|Degrees & Certificates|
|Social Media Directory|
Take the case of Alec Brownstein, an advertising professional who found himself looking for a new job last summer. Fed up with the traditional job search, he decided to try an unprecedented tactic.
Banking on the fact that "everyone Googles themselves," he bought sponsored links attached to the names of top-advertising directors. So, when the directors Googled themselves, Brownstein's ads would appear at the top of the results page. The ads reportedly said "Hey, [creative director's name]: Goooogling [sic] yourself is a lot of fun. Hiring me is fun, too" -- and then provided a link to Bronstein's website. A few months (and only six dollars) later, Brownstein was employed by top-advertising firm Young & Rubicam.
But, for every unconventional job search strategy that works, there is another that not only doesn't lead to a job, but is just downright ridiculous. Below, job seekers and hiring managers tell us about the strangest job search tactics they've come across.
1. "One of my clients received the following advice from a previous career coach: Never send a résumé when applying for a job, even when it is requested in the advertisement. Just send a pitch letter requesting a meeting with a company executive." -- Lavie Margolin, job search advisor,
Lion Cub Job Search
2. "I think this may be the craziest one I have ever heard. When I was looking for my first full time job, a friend's then-girlfriend (now ex-wife) told me, quite seriously, that I could assure myself a job by participating in a magical ritual involving crystals and mystical incantations. I asked her if I needed to sacrifice a chicken as well and she was offended explaining that it was not the correct type of 'Magick' [sic]." -- Eli Lehrer, national director, Center on Finance, Insurance and Real Estate, The Heartland Institute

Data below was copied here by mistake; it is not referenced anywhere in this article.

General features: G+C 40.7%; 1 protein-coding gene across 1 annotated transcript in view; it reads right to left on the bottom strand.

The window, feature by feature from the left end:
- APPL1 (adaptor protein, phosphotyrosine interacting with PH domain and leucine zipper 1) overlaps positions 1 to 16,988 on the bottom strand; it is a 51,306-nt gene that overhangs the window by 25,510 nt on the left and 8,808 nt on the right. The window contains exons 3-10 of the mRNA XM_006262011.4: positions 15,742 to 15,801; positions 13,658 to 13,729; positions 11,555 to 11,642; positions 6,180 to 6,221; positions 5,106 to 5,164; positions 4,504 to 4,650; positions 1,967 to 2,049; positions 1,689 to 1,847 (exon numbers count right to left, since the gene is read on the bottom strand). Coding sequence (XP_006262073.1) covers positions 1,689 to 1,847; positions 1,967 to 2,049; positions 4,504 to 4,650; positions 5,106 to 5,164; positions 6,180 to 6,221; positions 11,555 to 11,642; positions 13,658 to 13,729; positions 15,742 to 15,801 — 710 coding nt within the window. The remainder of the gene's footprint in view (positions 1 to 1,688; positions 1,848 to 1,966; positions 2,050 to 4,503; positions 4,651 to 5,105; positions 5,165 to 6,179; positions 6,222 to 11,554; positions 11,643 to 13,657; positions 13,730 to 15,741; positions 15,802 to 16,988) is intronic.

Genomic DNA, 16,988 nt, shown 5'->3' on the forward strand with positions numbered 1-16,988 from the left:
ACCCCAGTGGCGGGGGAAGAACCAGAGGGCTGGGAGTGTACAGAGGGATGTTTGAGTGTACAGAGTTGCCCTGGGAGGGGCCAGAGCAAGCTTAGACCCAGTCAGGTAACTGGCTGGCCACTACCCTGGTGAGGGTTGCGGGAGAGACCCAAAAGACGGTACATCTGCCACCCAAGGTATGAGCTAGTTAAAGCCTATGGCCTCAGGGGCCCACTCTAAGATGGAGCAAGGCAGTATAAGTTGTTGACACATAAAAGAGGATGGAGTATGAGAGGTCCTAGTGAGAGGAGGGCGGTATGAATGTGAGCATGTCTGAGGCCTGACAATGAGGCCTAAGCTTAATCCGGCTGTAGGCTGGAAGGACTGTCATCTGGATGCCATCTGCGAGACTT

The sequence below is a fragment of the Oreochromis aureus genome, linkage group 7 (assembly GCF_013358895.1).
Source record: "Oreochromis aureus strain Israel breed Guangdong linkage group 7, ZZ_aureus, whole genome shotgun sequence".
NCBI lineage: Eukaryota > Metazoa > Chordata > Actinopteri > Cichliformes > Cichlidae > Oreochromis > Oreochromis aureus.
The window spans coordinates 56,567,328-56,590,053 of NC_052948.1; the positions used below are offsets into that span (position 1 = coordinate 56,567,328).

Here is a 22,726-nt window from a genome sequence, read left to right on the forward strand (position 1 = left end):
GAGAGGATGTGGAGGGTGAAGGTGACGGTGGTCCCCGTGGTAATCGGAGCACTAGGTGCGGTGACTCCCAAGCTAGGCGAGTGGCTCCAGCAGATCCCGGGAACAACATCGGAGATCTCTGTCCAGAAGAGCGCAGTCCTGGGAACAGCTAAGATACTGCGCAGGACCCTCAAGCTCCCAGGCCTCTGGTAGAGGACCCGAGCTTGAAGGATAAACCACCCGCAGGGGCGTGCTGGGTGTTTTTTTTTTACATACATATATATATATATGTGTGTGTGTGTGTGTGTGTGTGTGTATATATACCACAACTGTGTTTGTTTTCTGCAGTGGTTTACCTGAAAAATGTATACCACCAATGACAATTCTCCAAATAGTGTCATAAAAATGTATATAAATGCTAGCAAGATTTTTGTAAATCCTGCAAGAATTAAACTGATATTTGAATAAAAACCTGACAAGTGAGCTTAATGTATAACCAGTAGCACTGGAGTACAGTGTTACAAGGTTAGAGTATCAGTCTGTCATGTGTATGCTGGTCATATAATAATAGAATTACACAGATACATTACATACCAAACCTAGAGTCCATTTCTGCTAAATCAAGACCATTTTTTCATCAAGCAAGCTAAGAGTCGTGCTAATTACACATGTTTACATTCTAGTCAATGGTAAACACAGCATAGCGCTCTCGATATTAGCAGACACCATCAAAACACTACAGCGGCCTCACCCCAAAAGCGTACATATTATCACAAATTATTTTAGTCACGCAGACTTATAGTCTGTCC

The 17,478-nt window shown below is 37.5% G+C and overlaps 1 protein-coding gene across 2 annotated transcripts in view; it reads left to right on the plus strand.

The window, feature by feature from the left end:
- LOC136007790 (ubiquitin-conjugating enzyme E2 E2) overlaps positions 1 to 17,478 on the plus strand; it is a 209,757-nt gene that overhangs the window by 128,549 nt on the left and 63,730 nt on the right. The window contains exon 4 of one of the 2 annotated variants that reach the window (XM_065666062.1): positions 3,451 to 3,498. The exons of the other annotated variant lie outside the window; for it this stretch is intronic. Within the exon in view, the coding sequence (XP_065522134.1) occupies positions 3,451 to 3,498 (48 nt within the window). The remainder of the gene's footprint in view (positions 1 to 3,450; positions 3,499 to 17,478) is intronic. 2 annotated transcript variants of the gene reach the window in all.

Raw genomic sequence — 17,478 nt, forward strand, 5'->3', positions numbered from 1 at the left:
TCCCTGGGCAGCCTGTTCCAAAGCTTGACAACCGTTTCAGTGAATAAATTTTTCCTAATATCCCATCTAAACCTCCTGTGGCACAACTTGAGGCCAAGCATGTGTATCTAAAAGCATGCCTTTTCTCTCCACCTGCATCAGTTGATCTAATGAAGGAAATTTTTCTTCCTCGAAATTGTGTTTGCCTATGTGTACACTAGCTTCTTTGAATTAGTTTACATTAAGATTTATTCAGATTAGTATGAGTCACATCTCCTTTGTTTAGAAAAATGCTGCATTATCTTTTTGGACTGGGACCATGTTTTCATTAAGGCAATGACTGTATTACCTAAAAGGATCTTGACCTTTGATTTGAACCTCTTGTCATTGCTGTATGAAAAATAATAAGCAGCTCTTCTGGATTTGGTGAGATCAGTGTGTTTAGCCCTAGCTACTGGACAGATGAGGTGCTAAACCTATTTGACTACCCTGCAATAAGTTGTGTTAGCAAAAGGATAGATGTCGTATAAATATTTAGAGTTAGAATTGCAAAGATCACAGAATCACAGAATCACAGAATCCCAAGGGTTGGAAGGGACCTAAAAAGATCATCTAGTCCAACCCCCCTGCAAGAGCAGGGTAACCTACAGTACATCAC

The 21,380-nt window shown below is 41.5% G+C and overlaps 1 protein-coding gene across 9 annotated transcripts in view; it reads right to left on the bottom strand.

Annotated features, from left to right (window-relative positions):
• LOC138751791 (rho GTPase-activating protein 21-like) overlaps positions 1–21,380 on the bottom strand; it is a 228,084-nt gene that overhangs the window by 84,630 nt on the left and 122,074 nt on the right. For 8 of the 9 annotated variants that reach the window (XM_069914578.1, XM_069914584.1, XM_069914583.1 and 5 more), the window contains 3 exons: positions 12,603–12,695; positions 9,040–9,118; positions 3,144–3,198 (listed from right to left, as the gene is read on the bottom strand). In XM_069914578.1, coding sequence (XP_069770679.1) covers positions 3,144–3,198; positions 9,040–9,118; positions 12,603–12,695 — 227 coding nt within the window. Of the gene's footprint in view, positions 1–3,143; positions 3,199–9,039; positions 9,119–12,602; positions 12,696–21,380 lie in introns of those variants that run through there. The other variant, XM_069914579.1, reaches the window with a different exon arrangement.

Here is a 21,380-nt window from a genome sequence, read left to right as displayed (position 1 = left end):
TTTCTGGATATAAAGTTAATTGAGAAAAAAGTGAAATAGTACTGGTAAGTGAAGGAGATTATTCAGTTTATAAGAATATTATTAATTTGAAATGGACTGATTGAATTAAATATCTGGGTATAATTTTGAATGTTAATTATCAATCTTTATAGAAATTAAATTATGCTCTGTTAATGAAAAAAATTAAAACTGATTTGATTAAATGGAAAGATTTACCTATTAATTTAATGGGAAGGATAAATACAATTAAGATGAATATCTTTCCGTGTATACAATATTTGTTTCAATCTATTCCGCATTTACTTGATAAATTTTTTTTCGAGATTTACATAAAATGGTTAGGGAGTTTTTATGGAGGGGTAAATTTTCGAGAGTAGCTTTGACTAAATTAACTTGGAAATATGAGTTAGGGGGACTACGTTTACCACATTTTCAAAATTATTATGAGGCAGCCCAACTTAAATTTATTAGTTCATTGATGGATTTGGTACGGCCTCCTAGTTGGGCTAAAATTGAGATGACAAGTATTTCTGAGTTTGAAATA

3. "I think the worst advice I ever saw was in a LinkedIn group. Someone suggested that, in order to be able to get a chance to speak to someone at the recruiting company, you should [mail] a cover letter saying you have enclosed your CV -- but don't enclose the CV, and leave the envelope open so that it looks like it fell out in the post. The logic was that they'd then call you up to let you know, and you could have a dialogue. I personally would just think 'That person can't even seal an envelope, I wouldn't want to recruit them.'" -- Antony, marketing manager
4. "I have gotten some strange advice in my day -- one of the milder ones was to tape a plastic spoon to my CV and write on it (the letter), 'Need to eat.' But the one that takes the cake is to stand at a busy intersection in the upper-west part of midtown Manhattan wearing one of those sandwich boards -- a bulletin board that you wear, full body length -- over a nice suit that reads something like, 'Will write for food' or some variation therein. I am reaching the point where I am even considering it, though I'd request a full-time position rather than food because I fear that some employers might take me up on the offer: Write a story, get a sandwich!" -- Ed Lieber, freelance editor/writer
5. "I used to know someone who would comb the obituary section of the New York Times for job openings" -- Paul Solomon, Solo Management
6. "The absolute most-crazy search advice that I have heard has been typically coming from supposed job search gurus and career coaches who advise job seekers to pare down their universe of job prospects to focus only on the most promising ones. As someone who has looked at hundreds of thousands of sales prospects that I have generated for my sales teams over the past decades, I can state with conviction that it is impossible to tell which prospects are the best, which might lead to other prospects that are good and which are not worth wasting one's time on at an early stage in the process. By following the crazy advice that I have just described, a job candidate is really blowing his or her chances to get the best job that s/he can.
My advice to job seekers in 2010 is the same as my advice is to salespeople just starting out in a tough market: you need to increase the 'two Qs' of your efforts to increase results: quantity and quality. Basically, you must increase the quantity of prospects that you are working on (i.e., the number of job opportunities) and you must increase the quality of your effort on these prospects (e.g,., have a custom strategy to differentiate yourself for each opportunity, stay in contact more frequently, have better planned contacts, etc.). Ultimately, you must work harder and work smarter to achieve your goals in tough times." -- JR Rodrigues , co-founder, JRBM Software
Kaitlin Madden is a writer and blogger for CareerBuilder.com and its job blog, The Work Buzz. She researches and writes about job search strategy, career management, hiring trends and workplace issues. Follow @CBForJobSeekers on Twitter.
Permission must be obtained from CareerBuilder.com to reprint any of its articles. Please send a request to email@example.com.